Some district administrators in the NRMPS sys-
tem were concerned that students in their schools
were not getting sufficiently rigorous responses to
their writing; they worried that their own teach-
ers would be tempted to go easy on their own
students work; central office wanted some outside
(read objective) evaluators to make sure that
the students would receive valuable feedback that
would inspire revision prior to the end-of-year
Graduation Project assessments. NRMPS knew
the qualities they sought in evaluators (e.g., teach-
ing experience, knowledge of research writing,
experience with assessing writing), but they were
not necessarily sure who those evaluators should
be or how NRMPS could ensure the evaluators
would provide the services they sought.
This is where the Tar River Writing Project
came into the picture. As with other sites of the
National Writing Project (http://www.nwp.org),
TRWP is built on a teachers-teaching-teachers
model, one which values the contributions that
classroom teachers can make when they are given
the chance to wed experience with published
research in order to become teacher-educators.
TRWPs Teacher Consultants (TCs) are certified
teachers who have been through an application-
based, highly competitive Invitational Summer
Institute (ISI) in which they read current research
on the teaching of writing and reflect on the con-
nections between their personal experiences and
155
Digital Partnerships for Professional Development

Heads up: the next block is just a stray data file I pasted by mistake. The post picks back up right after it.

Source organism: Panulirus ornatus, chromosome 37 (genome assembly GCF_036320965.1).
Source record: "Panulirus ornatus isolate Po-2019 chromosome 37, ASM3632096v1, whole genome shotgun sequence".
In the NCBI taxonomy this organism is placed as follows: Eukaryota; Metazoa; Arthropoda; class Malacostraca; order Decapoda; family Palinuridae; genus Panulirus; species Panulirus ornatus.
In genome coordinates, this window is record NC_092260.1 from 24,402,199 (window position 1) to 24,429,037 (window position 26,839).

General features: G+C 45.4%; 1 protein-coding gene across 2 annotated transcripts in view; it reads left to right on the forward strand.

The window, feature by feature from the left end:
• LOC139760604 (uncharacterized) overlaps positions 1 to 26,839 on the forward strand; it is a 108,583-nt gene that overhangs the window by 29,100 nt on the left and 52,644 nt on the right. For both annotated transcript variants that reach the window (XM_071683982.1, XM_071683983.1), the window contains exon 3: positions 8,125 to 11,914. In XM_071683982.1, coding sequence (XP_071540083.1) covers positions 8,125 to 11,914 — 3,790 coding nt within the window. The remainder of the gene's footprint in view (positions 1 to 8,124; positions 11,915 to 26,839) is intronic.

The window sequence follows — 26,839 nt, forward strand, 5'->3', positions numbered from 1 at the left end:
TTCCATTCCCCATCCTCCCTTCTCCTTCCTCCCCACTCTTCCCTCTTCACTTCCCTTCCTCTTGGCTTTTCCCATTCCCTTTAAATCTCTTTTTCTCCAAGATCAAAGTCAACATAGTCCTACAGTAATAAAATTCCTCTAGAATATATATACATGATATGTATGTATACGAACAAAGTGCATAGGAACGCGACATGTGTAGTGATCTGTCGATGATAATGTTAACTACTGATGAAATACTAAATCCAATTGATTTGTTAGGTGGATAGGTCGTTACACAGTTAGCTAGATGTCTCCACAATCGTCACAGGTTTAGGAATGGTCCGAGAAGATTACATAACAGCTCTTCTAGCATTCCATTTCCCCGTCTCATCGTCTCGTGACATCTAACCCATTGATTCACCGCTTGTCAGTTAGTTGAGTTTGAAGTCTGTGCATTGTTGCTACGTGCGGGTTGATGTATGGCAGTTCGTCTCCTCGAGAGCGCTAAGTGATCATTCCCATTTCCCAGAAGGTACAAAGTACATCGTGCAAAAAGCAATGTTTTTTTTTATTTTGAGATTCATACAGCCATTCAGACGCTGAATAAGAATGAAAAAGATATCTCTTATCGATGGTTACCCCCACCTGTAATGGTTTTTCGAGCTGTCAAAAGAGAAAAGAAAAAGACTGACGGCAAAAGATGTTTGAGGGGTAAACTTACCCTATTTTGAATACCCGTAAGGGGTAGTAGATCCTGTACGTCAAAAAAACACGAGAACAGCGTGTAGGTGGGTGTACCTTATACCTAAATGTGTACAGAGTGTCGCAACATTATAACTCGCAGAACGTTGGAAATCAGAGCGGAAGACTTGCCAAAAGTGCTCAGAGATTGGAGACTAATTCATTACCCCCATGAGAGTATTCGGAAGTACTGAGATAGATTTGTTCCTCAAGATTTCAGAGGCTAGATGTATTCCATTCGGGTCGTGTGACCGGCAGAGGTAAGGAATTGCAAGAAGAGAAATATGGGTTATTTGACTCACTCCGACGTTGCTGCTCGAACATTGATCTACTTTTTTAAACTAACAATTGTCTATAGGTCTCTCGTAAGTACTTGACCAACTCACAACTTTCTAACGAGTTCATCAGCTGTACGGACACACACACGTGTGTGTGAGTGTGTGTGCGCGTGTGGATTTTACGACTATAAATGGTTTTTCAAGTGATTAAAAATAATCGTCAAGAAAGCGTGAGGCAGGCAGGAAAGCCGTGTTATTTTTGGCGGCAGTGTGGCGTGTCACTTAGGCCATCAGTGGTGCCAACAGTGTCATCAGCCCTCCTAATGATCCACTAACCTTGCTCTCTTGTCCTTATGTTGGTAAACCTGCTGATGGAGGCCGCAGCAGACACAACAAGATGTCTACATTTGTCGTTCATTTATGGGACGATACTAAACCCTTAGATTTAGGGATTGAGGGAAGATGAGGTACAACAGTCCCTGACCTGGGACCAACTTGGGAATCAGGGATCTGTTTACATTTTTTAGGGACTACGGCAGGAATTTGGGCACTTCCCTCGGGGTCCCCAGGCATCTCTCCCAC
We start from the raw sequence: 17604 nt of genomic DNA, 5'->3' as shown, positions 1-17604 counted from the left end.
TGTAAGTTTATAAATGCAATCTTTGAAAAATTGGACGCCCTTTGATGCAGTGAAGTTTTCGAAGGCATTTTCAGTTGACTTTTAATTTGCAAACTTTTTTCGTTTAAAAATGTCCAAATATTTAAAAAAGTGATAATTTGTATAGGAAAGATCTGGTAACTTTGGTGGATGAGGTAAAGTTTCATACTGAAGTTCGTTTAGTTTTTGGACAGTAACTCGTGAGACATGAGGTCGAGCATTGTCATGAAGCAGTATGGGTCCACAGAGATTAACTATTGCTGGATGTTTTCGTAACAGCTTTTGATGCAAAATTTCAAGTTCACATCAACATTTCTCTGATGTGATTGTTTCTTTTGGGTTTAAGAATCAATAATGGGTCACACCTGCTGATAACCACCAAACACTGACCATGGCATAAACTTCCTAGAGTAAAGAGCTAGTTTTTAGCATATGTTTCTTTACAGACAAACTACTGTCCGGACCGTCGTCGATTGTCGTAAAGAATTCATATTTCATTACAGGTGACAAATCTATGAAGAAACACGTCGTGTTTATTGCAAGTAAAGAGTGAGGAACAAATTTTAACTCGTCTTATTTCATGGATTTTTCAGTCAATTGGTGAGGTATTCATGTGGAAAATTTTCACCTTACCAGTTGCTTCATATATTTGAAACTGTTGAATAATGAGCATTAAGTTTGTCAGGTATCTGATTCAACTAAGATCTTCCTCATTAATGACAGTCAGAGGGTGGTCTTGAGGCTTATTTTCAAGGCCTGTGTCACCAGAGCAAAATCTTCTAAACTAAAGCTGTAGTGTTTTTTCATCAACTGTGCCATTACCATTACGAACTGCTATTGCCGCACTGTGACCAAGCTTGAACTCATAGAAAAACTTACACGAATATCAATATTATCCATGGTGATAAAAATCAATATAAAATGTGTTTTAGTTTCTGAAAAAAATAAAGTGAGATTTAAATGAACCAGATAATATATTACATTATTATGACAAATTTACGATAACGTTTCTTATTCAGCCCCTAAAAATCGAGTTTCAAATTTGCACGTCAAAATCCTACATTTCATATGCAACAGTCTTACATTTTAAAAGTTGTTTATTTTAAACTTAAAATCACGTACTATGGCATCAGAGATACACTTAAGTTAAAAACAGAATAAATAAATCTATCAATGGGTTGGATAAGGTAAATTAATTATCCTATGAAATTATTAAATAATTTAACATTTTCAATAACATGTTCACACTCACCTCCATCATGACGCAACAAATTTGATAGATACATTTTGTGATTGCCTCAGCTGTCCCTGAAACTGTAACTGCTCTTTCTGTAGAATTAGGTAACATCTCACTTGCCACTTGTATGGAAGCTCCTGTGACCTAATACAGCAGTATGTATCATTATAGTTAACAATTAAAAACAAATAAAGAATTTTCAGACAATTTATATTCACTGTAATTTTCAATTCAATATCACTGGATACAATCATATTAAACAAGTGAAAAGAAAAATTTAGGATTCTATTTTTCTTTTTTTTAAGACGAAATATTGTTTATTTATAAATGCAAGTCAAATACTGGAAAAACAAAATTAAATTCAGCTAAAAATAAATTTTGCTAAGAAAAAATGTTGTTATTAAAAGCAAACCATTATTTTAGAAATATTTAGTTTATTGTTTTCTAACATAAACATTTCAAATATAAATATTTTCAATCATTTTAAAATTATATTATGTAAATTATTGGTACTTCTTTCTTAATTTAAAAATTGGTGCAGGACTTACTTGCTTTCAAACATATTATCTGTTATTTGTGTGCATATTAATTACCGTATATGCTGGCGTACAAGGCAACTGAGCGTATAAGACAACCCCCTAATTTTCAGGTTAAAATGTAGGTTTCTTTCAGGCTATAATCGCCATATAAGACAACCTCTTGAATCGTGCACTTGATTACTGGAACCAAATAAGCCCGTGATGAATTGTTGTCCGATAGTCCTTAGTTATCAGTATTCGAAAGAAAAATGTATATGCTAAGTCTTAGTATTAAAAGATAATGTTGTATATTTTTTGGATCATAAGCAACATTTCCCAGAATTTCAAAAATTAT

concepts from published research assigned in the
course. When those teachers finish the ISI, they
participate in their own classroom-based research
projects and become part of collaborative groups
that support each other in building in-service and
other types of professional development activi-
ties for teachers in their own schools and those in
TRWPs service region of eastern North Carolina.
These groups are simultaneously supported by
university research faculty. These professional
development workshops/events tend to be ex-
tremely successful, in large part because they are
developed and implemented by local teachers who
work to combine current research and best prac-
tices in writing instruction with the opportunities
and constraints at work in local school districts.
Because TCs are themselves schoolteachers in the
same or nearby districts, they have a degree of
credibility with other teachers that is sometimes
lacking in the trainers who come in from outside
the state to present similar workshops. Likewise, in
developing customized professional development
workshops for teachers and schools, TCs create
spaces in which local concerns can be directly,
rather than obliquely, addressed. In the case of
NRMPS, TRWP already had two TCs in the dis-
trict who had communicated to the county office
the value of writing project-styled professional
development. When it came time for NRMPS
to think about how to support their students and
teachers in implementing the new Graduation
Project, and given the shortage in funding avail-
able, a partnership among NRMPS, ECU, and
TRWP seemed an obvious and economically
viable choice. Likewise, since TRWP is part of
the National Writing Project, it is approved as
a professional development provider under the
No Child Left Behind (NCLB) Act; therefore,
NRMPS could use federal monies to pay for the
professional development workshop with TRWP